Forget tiny houses, miniature homes are all the rage now. See pics
The miniature homes perfectly mirror every exterior detail, while a huge chunk of elements of the interior are also visible.more lifestyle Updated: Apr 01, 2018 13:15 IST
Veteran marketing executive Lisa Macpherson was thrilled two years ago, when she and her boyfriend Jim decided to buy their first house together, in Virginia. The only sacrifice: He would no longer live full-time in his house in Chicago, a passion project on which he’d collaborated closely with an architect. The solution, Macpherson reasoned, was for him to bring that house to Virginia with him—at least a scale model of it. Macpherson found a U.K.-based model maker, Chisel & Mouse, to tackle the project. She sent across blueprints, satellite images, photographs, and other details about Jim’s home, and connected the firm with his architect in case of questions.
“For someone in love with their home, seeing it reproduced at scale, with every detail perfect—it would be a knockout gift,” Macpherson explains via telephone from Virginia. “It was the perfect intersection of where we were in our relationship and his passion for that house.” Sure enough, a few months later, an enormous wooden crate arrived in Virginia. At its center, painstakingly packed, was a 14-inch-wide plaster replica of Jim’s home in Illinois. The maquette perfectly mirrored every exterior detail; elements of the interior were visible, too. Through one window, Macpherson could see the fireplace; another provided a view of Jim’s platform bed. When Macpherson presented it to him at Christmas, Jim was speechless. “Even a couple of years later, it’s still a big darn deal,” she says with pride. “It’s on a glass cocktail table here in Virginia—it’s the centerpiece of the room.”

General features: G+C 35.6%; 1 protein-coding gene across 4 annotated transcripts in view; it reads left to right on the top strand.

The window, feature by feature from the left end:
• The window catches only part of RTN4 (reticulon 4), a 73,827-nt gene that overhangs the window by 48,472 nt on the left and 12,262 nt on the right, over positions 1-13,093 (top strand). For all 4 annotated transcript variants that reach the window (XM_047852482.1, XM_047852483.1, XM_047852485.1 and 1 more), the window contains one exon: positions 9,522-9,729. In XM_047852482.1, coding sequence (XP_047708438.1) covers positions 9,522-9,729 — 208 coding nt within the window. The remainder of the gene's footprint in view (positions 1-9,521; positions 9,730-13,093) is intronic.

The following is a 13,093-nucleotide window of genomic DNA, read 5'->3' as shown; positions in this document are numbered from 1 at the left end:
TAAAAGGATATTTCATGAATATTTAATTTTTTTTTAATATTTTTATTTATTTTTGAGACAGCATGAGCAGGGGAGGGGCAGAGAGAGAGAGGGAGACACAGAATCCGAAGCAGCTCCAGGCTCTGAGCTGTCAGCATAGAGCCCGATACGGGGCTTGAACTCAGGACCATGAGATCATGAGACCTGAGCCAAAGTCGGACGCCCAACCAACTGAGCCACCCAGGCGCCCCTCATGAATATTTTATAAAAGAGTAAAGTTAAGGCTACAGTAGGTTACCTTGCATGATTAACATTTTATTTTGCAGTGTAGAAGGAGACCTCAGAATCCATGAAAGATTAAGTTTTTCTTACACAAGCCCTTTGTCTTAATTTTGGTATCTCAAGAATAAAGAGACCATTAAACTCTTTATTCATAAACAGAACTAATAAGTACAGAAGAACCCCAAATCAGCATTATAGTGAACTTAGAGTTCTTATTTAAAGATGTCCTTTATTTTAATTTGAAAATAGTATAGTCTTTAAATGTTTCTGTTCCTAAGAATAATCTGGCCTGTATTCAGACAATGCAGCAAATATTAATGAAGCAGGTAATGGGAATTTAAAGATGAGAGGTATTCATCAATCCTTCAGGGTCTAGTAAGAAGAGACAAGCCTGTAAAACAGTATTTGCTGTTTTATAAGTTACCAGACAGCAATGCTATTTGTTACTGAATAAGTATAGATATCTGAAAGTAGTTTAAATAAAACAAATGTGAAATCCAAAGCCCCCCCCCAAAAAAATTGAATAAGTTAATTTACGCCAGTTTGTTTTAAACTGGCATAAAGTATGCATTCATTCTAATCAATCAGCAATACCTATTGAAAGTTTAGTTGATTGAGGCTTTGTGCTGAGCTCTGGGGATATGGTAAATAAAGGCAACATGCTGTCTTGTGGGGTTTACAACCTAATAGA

Custom miniatures are increasingly the focus of Chisel & Mouse, which Robert Paisley runs with his brother, Gavin. The duo, yearning for a more fulfilling career after working in software sales and banking, turned to model making seven years ago. “We’re both passionate about architecture,” Robert explains from their studio just outside Brighton, England. “And Gavin’s pride and joy is a Millennium Falcon in Lego, and he loves anything Airfix.”
The Paisleys combined these interests by buying an early Makerbot 3D printer with which they developed molds of such noteworthy buildings in the U.K. as the Tate Modern and the Battersea Power Station. The pair then hand-poured plaster into those molds before custom-finishing each piece. The results were an instant hit with the likes of interior design guru Sheridan Coakley of furniture design company SCP; the range of works now includes everything from the Capitol Records Building in Hollywood, Calif., to a Regency townhouse in Bath, England, and aerial views, incuding cityscapes of London, Chicago, and other places, that can be hung like paintings.
Soon after launching the firm, the Paisleys began receiving enquiries such as the one from Macpherson: Could Chisel & Mouse apply its model-making know-how on a bespoke basis? In response, the brothers created a custom division that produces made-to-order maquettes such as that of Jim’s house in Chicago. Bespoke models take around 12 weeks and cost from 1,500 pounds to 5,000 pounds; bespoke projects now make up about 40 percent of their business. “We’ve always been approached by people who have buildings that are fabulous, and it’s an incredibly joyous experience when they get to open the finished product,” Paisley says. “Everybody has been over the moon.”
Marking an Occasion
The impetus for most commissions is usually a renovation or a sale, explains Robert Paisley. One father received a scale model of the home he had renovated for decades as a 70th birthday gift from his children, while a trio of daughters in Ireland commissioned Chisel & Mouse for more poignant reasons: “They were moving their father into a home after their mother had died, so they clubbed together to have a commission done of their family home. They wanted one piece for each of them and one for their dad to take with him.”